View Comments Ruthie Henshall needs scant introduction as one of the West End’s leading musical theater lights, with credits spanning the Atlantic that include Chicago, Miss Saigon, Putting It Together and her current role as dance teacher Mrs. Wilkinson in Billy Elliot at the Victoria Palace Theatre. In recent weeks she has been coupling her work in the long-running hit with rehearsals for a two-performance-only gala staging of Follies on April 28 at the Royal Albert Hall, in which she plays Sally Durant Plummer opposite Christine Baranski as Phyllis Rogers Stone. Broadway.com caught up with the engaging, ever-busy star to talk juggling roles, Stephen Sondheim, and being a no-nonsense mum.You’re the latest in an illustrious line-up of women to play Mrs. Wilkinson. Was the offer a no-brainer for you?It was kind of a no-brainer! I don’t think of [roles] as creating versus taking over: what I do is look at the script and think, “Do I want to do this?” It doesn’t matter whether the show is 10 years or two minutes old. We’re performers and we want to work; we want to do what we love to do.Presumably you’d seen the show already?I did. I saw it on Broadway four or five years ago and took my daughters, who were 5 and 7 at the time. I hadn’t quite taken on board that there was lots of swearing, however much they cut it down for Broadway, and I remember sitting there and at the first swear word, my two girls looked over at me wide-eyed and said, “Oh my goodness, is that a naughty word?”What did you tell them?I said, “You know you’re not to repeat those,” and they both nodded and smiled and we went back to watching it; we absolutely loved it. It truly moves me, this show—it truly does.You’ve been in the musical during a significant year in its run.Absolutely: we had the special Billy Elliot Live performance which got made into a DVD so that was like being at opening night. We got to go back to work with [director] Stephen Daldry and [choreographer] Peter Darling and it also meant that our work was recorded for keeps whereas usually in the theater you do a performance and it’s gone. And people still stand at the end every night so the power of the piece is still there.What’s it like to have an ever-changing set of colleagues, given the numbers of kids who rotate through the cast?It makes it a very different show every night. We had one 14-year-old American boy who had left because his visa had run out and I was really upset saying goodbye to him because he had become a little friend, and we just recently said goodbye to another Michael and another Billy. That’s children for you: they get under your skin and in your heart.You’ve also added a two-performance-only concert staging of Follies to the mix.And Follies is quite a learn for only one day of work! But it’s such a wonderful piece and I love the whole concept of the paths you didn’t take, which that song [“The Road You Didn’t Take”] sums up for me: did you take the right path and what would have happened if you had taken a different one? Can you go back?What is it like reuniting with Alexander Hanson, who is playing Benjamin Stone to your Sally?We did [2008 West End musical] Marguerite together, and he’s so gorgeous and brilliant that I’m thrilled about that! He’s an easy one to be in love with, you know [laughs].You did the Sondheim revue Putting It Together on Broadway, with Carol Burnett and John Barrowman, so quite a few of these songs must have seemed like old friends.I’ve sung “Losing My Mind” and I did “Broadway Baby” once, and Carol and George Hearn sang several numbers from Follies in Putting It Together. So I’d heard the songs for years but it’s only when you actually put them in the context of the piece that they come alive and you get what they’re all about.Had you been angling to play Sally or did this come as a surprise?It came out of the blue. My agent said, “You’ve been offered this, is it something you want to do alongside Billy Elliot?” When I knew it was Follies and the Albert Hall, I said absolutely yes! I’m 48 now so I’m of an age where this is getting quite right [laughs].How do Sally’s vocal demands co-exist with those needed for Mrs. Wilkinson?There’s lots of belting and shouting in Billy Elliot so what I’ve now got to find is that lyrical side of my voice which can go to sleep when you’re not using it. It’s such a different part of the voice that I’ll be using that I’ve got to try and wake that up again.Have you previously met Christine Baranski, who is playing Phyllis?I haven’t but I love her. I really got into The Good Wife about two months ago and of course I’ve seen her in various musicals and on TV and film so I’m really excited about that. And, I mean, what a diverse cast: we’ve got people from Broadway [Betty Buckley], the West End [Peter Polycarpou], TV and film [Stefanie Powers], and daughters of legends [Lorna Luft]. I’m really excited about that.Does this make you want to do a proper run of the show?Now that I’ve read the script and have been singing the songs, I would love to do this part if and when they do another run of it. It’s such a beautiful piece.What’s happened to Tim [Howar, Henshall’s actor and musician ex-husband]?He’s on tour with his group Mike + the Mechanics so he’s being a rock star daddy and my girls just think the sun shines out of his bottom because he’s cool. I’m the one that disciplines them, but that’s the way the cookie crumbles [laughs].At the same time, I bet at least one of your daughters wants to be an actress!I fear so with Dolly, who’s the younger one and is exactly the same age  as I was when I got the bug. I suddenly at age 10 went, “I want to do this,” so I know what it’s like!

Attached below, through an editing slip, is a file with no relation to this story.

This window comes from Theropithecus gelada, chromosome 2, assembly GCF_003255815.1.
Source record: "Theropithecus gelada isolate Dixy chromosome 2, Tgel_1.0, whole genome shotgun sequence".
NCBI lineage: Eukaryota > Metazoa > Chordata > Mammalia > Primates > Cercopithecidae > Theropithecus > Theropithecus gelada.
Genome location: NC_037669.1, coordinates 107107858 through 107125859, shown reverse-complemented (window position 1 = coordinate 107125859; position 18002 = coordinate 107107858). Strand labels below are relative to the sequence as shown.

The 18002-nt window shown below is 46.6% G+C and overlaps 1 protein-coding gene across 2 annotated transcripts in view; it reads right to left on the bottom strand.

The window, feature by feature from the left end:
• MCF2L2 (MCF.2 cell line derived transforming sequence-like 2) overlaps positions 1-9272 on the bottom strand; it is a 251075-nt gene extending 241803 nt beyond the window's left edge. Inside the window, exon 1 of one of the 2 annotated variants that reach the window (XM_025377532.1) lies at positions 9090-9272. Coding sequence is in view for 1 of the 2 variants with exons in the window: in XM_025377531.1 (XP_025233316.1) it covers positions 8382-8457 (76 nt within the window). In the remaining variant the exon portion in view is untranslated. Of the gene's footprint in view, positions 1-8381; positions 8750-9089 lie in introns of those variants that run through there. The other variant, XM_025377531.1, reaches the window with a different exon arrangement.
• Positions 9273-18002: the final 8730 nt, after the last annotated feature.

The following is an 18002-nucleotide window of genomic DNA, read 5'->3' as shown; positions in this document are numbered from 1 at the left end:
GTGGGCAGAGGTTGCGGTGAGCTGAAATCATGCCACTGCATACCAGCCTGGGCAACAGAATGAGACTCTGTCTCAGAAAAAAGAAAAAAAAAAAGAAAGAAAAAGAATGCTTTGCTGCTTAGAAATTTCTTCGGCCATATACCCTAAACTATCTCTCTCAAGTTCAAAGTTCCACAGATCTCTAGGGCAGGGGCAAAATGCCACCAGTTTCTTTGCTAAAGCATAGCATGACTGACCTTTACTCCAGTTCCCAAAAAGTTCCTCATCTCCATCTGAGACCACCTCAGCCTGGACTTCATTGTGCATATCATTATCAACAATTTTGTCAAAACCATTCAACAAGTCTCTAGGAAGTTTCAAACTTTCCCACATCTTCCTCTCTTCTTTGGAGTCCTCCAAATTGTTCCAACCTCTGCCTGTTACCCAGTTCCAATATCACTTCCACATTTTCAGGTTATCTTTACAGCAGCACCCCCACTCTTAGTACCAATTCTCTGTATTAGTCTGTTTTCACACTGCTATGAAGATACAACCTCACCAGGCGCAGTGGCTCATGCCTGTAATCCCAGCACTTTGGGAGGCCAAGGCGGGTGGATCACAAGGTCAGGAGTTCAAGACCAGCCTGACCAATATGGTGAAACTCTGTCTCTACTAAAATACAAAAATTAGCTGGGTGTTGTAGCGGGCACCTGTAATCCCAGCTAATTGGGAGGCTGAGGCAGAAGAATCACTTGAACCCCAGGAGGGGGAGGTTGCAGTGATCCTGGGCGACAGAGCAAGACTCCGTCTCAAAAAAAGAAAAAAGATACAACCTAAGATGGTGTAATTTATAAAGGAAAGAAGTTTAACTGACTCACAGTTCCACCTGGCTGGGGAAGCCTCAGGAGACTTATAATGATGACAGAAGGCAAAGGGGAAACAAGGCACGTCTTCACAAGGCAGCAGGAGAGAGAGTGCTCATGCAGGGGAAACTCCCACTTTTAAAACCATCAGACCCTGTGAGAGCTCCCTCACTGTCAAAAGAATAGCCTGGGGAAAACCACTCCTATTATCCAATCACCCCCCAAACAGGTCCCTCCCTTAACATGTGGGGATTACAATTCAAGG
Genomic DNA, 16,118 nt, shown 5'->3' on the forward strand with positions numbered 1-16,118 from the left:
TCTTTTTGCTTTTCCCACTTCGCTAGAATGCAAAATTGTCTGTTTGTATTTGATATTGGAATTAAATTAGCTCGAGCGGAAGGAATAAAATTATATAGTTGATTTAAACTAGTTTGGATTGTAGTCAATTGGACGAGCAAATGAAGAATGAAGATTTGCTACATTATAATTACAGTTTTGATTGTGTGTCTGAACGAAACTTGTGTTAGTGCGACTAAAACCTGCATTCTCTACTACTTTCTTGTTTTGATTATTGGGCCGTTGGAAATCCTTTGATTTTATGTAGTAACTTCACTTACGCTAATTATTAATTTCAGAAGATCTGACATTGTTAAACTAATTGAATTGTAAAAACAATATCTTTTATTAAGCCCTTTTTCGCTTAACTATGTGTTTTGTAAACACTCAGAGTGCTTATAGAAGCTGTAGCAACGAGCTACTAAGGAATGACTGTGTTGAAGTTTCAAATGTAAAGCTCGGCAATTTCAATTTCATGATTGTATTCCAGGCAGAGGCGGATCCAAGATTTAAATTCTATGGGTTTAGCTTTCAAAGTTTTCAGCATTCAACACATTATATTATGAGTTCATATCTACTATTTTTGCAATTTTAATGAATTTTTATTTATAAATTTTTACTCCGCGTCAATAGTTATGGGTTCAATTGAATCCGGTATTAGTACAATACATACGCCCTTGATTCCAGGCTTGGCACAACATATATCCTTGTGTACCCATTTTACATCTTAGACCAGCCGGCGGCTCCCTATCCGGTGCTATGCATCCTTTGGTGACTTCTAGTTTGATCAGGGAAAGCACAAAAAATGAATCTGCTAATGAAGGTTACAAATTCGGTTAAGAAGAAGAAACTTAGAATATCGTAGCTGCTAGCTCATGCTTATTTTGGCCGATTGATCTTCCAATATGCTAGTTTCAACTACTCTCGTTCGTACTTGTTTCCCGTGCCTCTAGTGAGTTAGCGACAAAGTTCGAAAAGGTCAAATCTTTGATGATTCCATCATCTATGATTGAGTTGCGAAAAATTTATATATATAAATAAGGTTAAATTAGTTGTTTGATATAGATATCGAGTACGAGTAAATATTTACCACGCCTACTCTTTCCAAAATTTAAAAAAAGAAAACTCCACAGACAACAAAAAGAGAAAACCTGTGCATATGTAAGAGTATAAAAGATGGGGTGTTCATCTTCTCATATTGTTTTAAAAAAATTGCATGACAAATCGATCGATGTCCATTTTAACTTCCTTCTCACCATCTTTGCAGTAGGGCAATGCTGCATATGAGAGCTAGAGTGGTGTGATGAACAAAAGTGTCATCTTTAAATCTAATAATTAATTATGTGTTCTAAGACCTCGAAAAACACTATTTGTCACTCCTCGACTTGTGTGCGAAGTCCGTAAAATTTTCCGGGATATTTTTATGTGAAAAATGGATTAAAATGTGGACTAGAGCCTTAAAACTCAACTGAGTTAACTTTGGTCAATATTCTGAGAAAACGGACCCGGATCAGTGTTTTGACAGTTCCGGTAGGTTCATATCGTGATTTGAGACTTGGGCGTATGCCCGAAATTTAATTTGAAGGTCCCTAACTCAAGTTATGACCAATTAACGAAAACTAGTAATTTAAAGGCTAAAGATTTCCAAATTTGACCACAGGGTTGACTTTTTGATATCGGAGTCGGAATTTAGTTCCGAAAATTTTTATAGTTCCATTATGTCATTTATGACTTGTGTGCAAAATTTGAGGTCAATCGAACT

By Stephanie SchupskaUniversity of GeorgiaAfter Hurricane Katrina, Don Hamilton and other University of Georgia employees took care of 3,000 abandoned animals for 10 days at a shelter in Mississippi. The experience sparked them to develop a workshop to help keep Georgia animals and citizens safer during disasters.They’re now taking the “Handling Animals during Disasters” planning workshop to counties around Georgia. “If you don’t have a place to shelter animals in disaster, people aren’t going to evacuate,” said Hamilton, homeland security coordinator for the UGA College of Agricultural and Environmental Sciences.Georgia requires that each of its 159 counties have a local emergency operations plan. This plan contains a section on agriculture and natural resources, which includes handling companion animals. This is also required through the national Pet Evacuation Transportation Standards Act.“After evacuation and disaster, there’s a tremendous problem with abandoned animals – dogs, cats, birds and livestock,” said Jeff Doles, director of Peach County’s Emergency Management Agency. “Before you can re-inhabit an area or allow citizens to return, you have to control the animal population. Now the encouragement is to take your animals with you so they don’t have to take care of themselves.”Through the workshop, UGA experts helped Peach County research and develop its plan and guided various county players through mock disaster situations.“They did a lot of groundwork where the rubber hits the road,” Doles said. “I can’t tell you how much help they were to us. We’re a small county. It would be virtually impossible for us to accomplish a plan of the magnitude we’ve got using our local resources.”In February, Dole, UGA Cooperative Extension coordinator Frank Funderburk and others from the Fort Valley area tested their on-paper plan for handling animals in a disaster situation. The two mock disasters “taught us to adapt,” said Doles, who is also the county’s fire chief. “We had some problems that we identified in our exercises, but we had a lot of strengths. I think it’s some of best training done in a while.”The Georgia Department of Agriculture was a key player in the effort. UGA’s Fanning Institute helped facilitate it. The county’s board of commissioners has since added the animal plan to the local emergency plan, which the city and county use to respond to and recover from any manmade or natural disaster. As part of the plan, Doles is the first person county officials will call if there is a disaster. The third person on that list is Funderburk, who keeps a copy of the plan close by, ready to grab in case a tornado hits a veterinarian’s office or a hurricane sends evacuees up I-75, pets in hand, looking for shelter.“I hope we don’t ever have to use it, but at least we’ve got a plan,” he said. Hamilton is now helping emergency management officials in Brooks and Houston counties develop their own plans. These counties were chosen because of their proximity to Georgia’s interstates, their willingness to participate and their local resources. The workshops are funded by a Department of Homeland Security grant through the Georgia Emergency Management Agency on behalf of the Association County Commissioners of Georgia.